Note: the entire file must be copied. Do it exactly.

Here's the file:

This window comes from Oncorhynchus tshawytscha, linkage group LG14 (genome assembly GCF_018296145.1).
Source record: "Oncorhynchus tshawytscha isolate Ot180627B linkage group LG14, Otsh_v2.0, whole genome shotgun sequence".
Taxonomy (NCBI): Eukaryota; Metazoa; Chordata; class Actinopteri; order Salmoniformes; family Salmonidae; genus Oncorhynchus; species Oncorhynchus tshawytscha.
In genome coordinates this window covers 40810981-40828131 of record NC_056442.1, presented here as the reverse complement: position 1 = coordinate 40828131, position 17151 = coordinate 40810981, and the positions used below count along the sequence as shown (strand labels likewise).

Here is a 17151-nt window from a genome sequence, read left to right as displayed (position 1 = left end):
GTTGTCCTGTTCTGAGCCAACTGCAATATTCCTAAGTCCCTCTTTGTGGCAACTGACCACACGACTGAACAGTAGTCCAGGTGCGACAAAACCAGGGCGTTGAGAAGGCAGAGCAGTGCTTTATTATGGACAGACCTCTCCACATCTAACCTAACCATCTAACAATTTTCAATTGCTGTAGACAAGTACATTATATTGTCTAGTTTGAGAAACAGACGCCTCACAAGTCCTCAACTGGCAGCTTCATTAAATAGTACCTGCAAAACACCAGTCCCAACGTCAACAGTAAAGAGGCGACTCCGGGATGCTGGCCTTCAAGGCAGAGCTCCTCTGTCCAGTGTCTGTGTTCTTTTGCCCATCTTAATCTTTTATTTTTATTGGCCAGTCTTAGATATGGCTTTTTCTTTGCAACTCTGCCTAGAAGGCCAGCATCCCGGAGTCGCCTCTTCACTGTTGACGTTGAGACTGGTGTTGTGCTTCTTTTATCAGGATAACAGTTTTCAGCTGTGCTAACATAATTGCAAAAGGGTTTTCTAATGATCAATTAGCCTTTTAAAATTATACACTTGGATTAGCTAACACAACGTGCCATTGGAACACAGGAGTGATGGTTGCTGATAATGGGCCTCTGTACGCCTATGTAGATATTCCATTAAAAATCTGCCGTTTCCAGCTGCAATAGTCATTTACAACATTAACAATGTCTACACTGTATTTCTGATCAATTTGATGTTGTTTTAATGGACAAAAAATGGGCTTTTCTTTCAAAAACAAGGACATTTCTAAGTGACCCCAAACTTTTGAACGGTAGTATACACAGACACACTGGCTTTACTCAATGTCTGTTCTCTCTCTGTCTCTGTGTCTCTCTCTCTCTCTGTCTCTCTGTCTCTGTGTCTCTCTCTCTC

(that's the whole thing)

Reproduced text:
This window comes from Oncorhynchus tshawytscha, linkage group LG14 (genome assembly GCF_018296145.1).
Source record: "Oncorhynchus tshawytscha isolate Ot180627B linkage group LG14, Otsh_v2.0, whole genome shotgun sequence".
Taxonomy (NCBI): Eukaryota; Metazoa; Chordata; class Actinopteri; order Salmoniformes; family Salmonidae; genus Oncorhynchus; species Oncorhynchus tshawytscha.
In genome coordinates this window covers 40810981-40828131 of record NC_056442.1, presented here as the reverse complement: position 1 = coordinate 40828131, position 17151 = coordinate 40810981, and the positions used below count along the sequence as shown (strand labels likewise).

Here is a 17151-nt window from a genome sequence, read left to right as displayed (position 1 = left end):
GTTGTCCTGTTCTGAGCCAACTGCAATATTCCTAAGTCCCTCTTTGTGGCAACTGACCACACGACTGAACAGTAGTCCAGGTGCGACAAAACCAGGGCGTTGAGAAGGCAGAGCAGTGCTTTATTATGGACAGACCTCTCCACATCTAACCTAACCATCTAACAATTTTCAATTGCTGTAGACAAGTACATTATATTGTCTAGTTTGAGAAACAGACGCCTCACAAGTCCTCAACTGGCAGCTTCATTAAATAGTACCTGCAAAACACCAGTCCCAACGTCAACAGTAAAGAGGCGACTCCGGGATGCTGGCCTTCAAGGCAGAGCTCCTCTGTCCAGTGTCTGTGTTCTTTTGCCCATCTTAATCTTTTATTTTTATTGGCCAGTCTTAGATATGGCTTTTTCTTTGCAACTCTGCCTAGAAGGCCAGCATCCCGGAGTCGCCTCTTCACTGTTGACGTTGAGACTGGTGTTGTGCTTCTTTTATCAGGATAACAGTTTTCAGCTGTGCTAACATAATTGCAAAAGGGTTTTCTAATGATCAATTAGCCTTTTAAAATTATACACTTGGATTAGCTAACACAACGTGCCATTGGAACACAGGAGTGATGGTTGCTGATAATGGGCCTCTGTACGCCTATGTAGATATTCCATTAAAAATCTGCCGTTTCCAGCTGCAATAGTCATTTACAACATTAACAATGTCTACACTGTATTTCTGATCAATTTGATGTTGTTTTAATGGACAAAAAATGGGCTTTTCTTTCAAAAACAAGGACATTTCTAAGTGACCCCAAACTTTTGAACGGTAGTATACACAGACACACTGGCTTTACTCAATGTCTGTTCTCTCTCTGTCTCTGTGTCTCTCTCTCTCTCTGTCTCTCTGTCTCTGTGTCTCTCTCTCTC